All the recipes...

All the recipes...

The difference between following a recipe or improvising on a recipe.

Dare I say it... all the recipes are the same. OK, maybe not all of them, but about 90%. Does this come as a surprise? You don't believe me? Well, let's have a closer look...

Recipes... we love them and we hate them. You probably love recipes for the inspiration and guidance they provide. I do! But many of us hate them too - for impractical advice or frustratingly hard-to-find ingredients they often call for - indeed following a recipe can be really stressful and time consuming, from choosing it, to shopping for it, to making it 'correctly'. No wonder 3-ingredient recipes are trending!

But it doesn't have to be that way, because... most recipes out there follow the same handful of patterns. A soup is a soup, a stew is a stew, and a stir fry is a stir fry: if you look closely you'll realise they follow the same pattern or template regardless the ingredients. Learning to recognise these patterns holds the key to easily adapting any recipe to fit your exact needs and likes, as well as the contents of your fridge. 

Cooking by pattern rather than recipe simplifies the process and makes it easy to adapt and substitute to your needs and preferences. The result may not be exactly the same, but then no meal cooked twice will ever be exactly the same. Cooking happens in the moment with 'live' ingredients, and just as today is not the same as tomorrow (and neither is your mood, your time, your attention, your cravings...), one tomato is not the same as another.

Back to the patterns, here are some examples:

Let's take pesto, the herby green sauce (almost) everybody loves. Search for 'pesto recipe' and you'll be faced with an overwhelming number of possible recipes (over 66 million!). From classic Ligurian pesto to French pistou, there is green, red and purple pesto, pesto with pine kernels, almonds or hazelnuts, with all kind of cheese or none at all, and you can make pesto with basil, coriander, wild garlic, tomatoes... and even carrot tops. Yet all of these versions follow the same pattern: it is simply a paste made with herbs/greens/veggies blended with olive oil plus added flavourings, be that garlic, nuts, cheese etc. You can eat any of these 'pestos' with pasta, obviously, but you can also eat with anything else: on toast, drizzled on soup, mixed into a salad dressing, on a piece of fish or meat, in a baked potato... or whatever you fancy really. Purists will argue that all these versions cannot be possibly called 'pesto' - and they have a point - yet all these recipes out there identify themselves as pesto... because everyone knows what that is: a delicious paste of this that or the other.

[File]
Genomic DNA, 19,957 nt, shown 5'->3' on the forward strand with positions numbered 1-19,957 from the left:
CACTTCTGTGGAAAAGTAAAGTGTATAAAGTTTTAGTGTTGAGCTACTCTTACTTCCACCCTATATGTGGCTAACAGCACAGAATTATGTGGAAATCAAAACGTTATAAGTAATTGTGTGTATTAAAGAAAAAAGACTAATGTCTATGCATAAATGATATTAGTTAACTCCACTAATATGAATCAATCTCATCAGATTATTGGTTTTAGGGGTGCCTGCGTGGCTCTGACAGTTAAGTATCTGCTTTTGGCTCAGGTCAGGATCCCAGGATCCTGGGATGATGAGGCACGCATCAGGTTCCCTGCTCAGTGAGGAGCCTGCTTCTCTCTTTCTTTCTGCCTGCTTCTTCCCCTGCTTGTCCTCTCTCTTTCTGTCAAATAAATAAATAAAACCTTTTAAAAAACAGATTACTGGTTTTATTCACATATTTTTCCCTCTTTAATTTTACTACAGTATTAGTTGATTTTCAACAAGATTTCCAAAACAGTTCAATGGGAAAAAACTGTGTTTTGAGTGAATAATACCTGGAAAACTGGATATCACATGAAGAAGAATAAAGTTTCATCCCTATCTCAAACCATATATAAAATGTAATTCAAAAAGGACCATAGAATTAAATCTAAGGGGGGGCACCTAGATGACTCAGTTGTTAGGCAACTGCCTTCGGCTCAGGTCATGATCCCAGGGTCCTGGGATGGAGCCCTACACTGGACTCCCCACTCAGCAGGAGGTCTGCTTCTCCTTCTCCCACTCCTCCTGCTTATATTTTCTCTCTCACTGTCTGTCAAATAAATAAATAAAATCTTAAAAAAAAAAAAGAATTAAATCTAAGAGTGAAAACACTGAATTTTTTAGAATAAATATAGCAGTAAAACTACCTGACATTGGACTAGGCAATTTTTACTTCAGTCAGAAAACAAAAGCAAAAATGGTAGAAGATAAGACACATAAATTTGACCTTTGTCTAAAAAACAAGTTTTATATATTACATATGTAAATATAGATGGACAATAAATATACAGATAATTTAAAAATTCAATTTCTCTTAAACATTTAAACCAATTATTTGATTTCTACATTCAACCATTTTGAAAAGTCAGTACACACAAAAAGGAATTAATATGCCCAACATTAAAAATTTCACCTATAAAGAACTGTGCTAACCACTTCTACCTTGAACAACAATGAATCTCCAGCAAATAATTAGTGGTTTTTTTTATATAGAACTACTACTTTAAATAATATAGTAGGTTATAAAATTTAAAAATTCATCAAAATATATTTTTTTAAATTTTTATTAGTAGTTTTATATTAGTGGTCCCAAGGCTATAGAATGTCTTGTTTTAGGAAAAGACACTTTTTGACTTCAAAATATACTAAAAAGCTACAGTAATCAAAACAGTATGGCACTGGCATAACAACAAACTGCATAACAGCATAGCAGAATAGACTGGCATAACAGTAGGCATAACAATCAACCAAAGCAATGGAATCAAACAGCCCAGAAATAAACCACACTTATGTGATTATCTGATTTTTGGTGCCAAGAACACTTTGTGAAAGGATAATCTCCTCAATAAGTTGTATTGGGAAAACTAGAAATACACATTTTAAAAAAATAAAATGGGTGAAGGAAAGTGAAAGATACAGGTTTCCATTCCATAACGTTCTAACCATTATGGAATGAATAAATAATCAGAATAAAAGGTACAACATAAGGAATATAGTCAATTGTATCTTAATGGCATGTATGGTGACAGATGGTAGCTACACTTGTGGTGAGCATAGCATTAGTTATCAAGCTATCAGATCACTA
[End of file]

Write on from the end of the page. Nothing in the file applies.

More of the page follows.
Or let's look at curries: They can be South Asian or East Asian or Caribbean, and they come in endless combinations of spices and ingredients, from aubergine to pork, and from to chickpeas to fish, and everything beyond and in between. Basically it's a richly aromatic sauce used as a base to cook other ingredients in. It's usually starts with softening an onion, then adding spices and a liquid, then adding the main ingredients, plus possibly extra flavourings or toppings. This is the pattern. Which spices and which ingredients is just a detail - and can be switched around as you please.

So next time you look at a recipe, do a quick G.T.T. - my method for deconstructing and simplifying recipes - any recipe! Look for the Gist, the Twist and the Turn to easily decode the recipe pattern and get improvising on it in no time.

  • The GIST is the overall pattern - what is similar to other meals/recipes you already know: is a soup, a stew, a curry or a sauce?
  • The TWIST is what makes the recipe unique - what is different or special about this recipe: the combination of ingredients or the method used.
  • The TURN is where you look for ways to turn the recipe on its head: what other uses or combinations can you think of, as related to your likes and needs (and your own food memories).

So why is this important? What difference does it make, following a recipe or improvising on a recipe?

Well, it's the difference between spending a lot of time just planning your meals (never mind the exacting shopping list), and getting frustrated and overwhelmed in the process, or having a rough idea (say, Friday is curry night) and then going with the flow when it comes to the actual cooking. Decide on a pattern (or template, if you like), then let your mood and your fridge contents decide on the result. It saves so much time and headspace, and it adds a touch of fun and lightness to your time in the kitchen. Sounds good?

Go on, give it a try! And let me know how you get on.

Categories: (RE)THINK


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